Striving to fill voids in Hiroshima, evidence of victims remains — Disaster-stricken city reduced to rubble

Hiroaki Shimoda, 18-year-old student at time

Passing on photos from 77 years ago to future generations

by Kyosuke Mizukawa, Senior Staff Writer

Seven photographs taken in the city limits of Hiroshima immediately after the atomic bombing and recently provided to the Chugoku Shimbun by Hiroaki Shimoda, 95, a resident of the city’s Nishi Ward, display the areas devastated by the atomic bombing around the busy shopping district of Hatchobori (in Hiroshima’s present-day Naka Ward) and urban panoramas near the train hub of Hiroshima Station (in present-day Minami Ward). Seventy-seven years later, photos that convey the actual devastation resulting from the atomic bombing are now more important than ever. Mr. Shimoda, himself an A-bomb survivor, hopes his photos will help pass on memories of the atomic bombing to future generations.

One of the photographs was taken from the southeast side of the new building of the Fukuya Department Store (now the Fukuya Hatchobori Main Store) facing the district of Shintenchi (in Hiroshima’s Naka Ward) to the south. The area, where numerous stores, including movie theaters, restaurants, clothing stores, and so on stood before the atomic bombing, was burned to the ground and covered in rubble after the bombing. Only the Tada Pediatric Clinic, a two-story ferroconcrete building that survived the fires, is clearly visible. With no buildings obstructing the view, Ninoshima Island (now part of Hiroshima’s Minami Ward), located approximately eight kilometers to the south, can clearly be seen.

The other photos show streetcar tracks almost completely absent people and the Kirin Beer Hall (present-day Hiroshima PARCO Main Wing), the windows of which had been blown out. Captured in the photos are locations that once bustled with crowds of people. Based on damage done to the windows of the Chugoku Shimbun office building, the Hiroshima Peace Memorial Museum (located in city’s Naka Ward) confirmed that some of the photos had been taken prior to September 1945, one month after the atomic bombing.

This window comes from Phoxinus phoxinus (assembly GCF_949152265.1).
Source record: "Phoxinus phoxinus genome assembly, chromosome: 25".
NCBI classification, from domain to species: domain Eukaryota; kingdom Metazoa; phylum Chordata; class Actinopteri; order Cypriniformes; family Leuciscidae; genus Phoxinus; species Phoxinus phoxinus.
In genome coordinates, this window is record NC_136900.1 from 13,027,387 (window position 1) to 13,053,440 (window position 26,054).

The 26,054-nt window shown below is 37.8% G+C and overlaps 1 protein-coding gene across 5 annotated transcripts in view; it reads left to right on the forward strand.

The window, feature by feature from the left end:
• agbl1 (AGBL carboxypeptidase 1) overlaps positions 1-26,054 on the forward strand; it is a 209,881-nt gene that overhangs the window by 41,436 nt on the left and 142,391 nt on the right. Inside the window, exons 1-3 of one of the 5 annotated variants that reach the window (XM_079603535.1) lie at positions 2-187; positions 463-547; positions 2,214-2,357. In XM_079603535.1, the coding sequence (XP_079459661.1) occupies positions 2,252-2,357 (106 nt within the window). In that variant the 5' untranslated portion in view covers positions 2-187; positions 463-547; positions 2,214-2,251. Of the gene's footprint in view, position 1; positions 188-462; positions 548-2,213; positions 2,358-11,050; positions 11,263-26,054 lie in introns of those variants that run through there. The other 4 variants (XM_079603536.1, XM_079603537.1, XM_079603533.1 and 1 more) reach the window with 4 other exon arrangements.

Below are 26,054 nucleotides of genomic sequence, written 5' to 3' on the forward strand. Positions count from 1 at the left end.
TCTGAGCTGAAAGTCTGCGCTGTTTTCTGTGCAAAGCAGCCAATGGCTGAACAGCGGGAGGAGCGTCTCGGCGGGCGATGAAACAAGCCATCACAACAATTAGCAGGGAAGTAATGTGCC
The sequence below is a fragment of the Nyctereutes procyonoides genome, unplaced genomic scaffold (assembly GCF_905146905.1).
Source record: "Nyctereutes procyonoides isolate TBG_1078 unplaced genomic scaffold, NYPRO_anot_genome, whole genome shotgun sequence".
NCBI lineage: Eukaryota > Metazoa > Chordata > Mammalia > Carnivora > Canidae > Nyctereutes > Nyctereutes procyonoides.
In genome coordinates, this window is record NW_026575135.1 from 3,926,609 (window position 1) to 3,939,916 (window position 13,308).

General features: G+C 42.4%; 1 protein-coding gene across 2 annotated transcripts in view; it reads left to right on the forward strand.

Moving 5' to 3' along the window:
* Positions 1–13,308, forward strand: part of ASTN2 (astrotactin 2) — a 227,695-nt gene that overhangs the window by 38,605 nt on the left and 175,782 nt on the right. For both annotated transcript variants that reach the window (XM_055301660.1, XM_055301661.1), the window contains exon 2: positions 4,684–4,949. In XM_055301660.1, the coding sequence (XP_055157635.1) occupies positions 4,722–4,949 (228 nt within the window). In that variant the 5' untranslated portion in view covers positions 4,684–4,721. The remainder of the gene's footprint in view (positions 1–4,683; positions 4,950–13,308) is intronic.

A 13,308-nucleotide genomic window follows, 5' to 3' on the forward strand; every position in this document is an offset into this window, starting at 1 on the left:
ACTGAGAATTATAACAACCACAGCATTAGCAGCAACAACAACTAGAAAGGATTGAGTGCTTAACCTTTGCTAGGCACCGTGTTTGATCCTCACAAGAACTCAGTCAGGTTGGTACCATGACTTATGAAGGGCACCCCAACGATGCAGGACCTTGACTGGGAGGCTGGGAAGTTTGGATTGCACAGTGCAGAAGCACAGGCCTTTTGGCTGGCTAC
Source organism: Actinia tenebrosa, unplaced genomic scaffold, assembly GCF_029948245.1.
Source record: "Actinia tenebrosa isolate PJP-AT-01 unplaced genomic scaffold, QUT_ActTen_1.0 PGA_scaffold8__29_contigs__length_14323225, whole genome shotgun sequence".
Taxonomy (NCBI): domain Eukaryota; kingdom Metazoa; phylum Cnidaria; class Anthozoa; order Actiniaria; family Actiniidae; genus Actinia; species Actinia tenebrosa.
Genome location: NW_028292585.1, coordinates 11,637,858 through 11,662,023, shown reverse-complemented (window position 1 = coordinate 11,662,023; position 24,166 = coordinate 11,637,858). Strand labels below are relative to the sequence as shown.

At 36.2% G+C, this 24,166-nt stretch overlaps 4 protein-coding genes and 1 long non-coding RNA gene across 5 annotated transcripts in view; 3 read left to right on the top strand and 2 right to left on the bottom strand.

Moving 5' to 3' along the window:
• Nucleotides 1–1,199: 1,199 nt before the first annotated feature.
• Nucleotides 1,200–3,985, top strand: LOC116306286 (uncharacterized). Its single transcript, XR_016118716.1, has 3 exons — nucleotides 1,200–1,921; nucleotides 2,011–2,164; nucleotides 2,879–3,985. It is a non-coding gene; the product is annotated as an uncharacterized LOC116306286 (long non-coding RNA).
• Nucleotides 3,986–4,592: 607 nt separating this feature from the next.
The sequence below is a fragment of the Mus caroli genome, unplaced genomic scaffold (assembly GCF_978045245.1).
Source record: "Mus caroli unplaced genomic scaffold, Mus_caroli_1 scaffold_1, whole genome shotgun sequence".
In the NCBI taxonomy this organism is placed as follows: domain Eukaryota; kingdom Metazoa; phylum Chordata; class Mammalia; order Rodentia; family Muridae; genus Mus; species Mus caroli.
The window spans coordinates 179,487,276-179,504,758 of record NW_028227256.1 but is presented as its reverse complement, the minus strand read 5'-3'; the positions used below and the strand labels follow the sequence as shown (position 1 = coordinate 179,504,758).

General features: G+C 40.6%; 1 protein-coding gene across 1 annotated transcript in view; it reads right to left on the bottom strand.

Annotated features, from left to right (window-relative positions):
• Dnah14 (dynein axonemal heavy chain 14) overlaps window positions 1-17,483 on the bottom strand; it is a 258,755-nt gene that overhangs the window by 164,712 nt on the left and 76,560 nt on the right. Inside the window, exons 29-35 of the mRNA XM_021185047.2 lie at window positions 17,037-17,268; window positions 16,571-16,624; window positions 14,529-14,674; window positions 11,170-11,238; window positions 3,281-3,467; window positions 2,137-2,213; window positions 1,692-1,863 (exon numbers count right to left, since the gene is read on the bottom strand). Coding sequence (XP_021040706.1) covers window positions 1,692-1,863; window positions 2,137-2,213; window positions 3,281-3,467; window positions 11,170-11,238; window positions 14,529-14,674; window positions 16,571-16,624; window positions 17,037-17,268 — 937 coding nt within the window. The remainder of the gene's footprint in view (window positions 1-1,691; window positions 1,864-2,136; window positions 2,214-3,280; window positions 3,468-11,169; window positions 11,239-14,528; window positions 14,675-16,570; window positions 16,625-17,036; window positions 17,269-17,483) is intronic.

To further establish exactly when the photos were taken, the museum has focused on a photo taken from atop the Taisho Bridge, located to the south of Hiroshima Station, showing the incinerated ruins of the surrounding area. Taisho Bridge lost part of its girders in the Makurazaki Typhoon on September 17, 1945, making it highly likely that the photo was taken on the bridge before the girders were washed away in the storm. Nevertheless, the possibility cannot be denied that the photo was taken on the damaged bridge after the typhoon, and with that, the museum continues its efforts to verify the exact timing.

Mr. Shimoda has kept in his possession a letter that his uncle, Tadao Nakano (who died in 1992 at the age of 79), sent him along with photos. The letter reads, “These photos were taken in Hiroshima after the atomic bombing, and I’ve enclosed them as a keepsake for you.” Mr. Nakano, from the area of Kabe-cho (now part of Hiroshima’s Asakita Ward), was drafted by the military during the war and afterward moved to Osaka, where he ran a hardware manufacturing and sales business. Neither Mr. Shimoda nor Mr. Nakano’s family knows much about how or why the photos were taken.

Mr. Shimoda experienced the atomic bombing, suffering burns as a result, when he was an 18-year-old student 77 years ago while at his family home near Misasa National School (present-day Misasa Elementary School, in Hiroshima’s Nishi Ward), about two kilometers from the hypocenter. His father, Torazo, then 47, who was engaged in demolition work to create fire lanes, was killed in the atomic bombing. “My hope is that young people unfamiliar with the A-bombing will look at the photos at events commemorating August 6 and learn about the reality of the atomic bombing,” said Mr. Shimoda. He remarked that he intends to donate his photos to the museum.

(Originally published on August 6, 2022)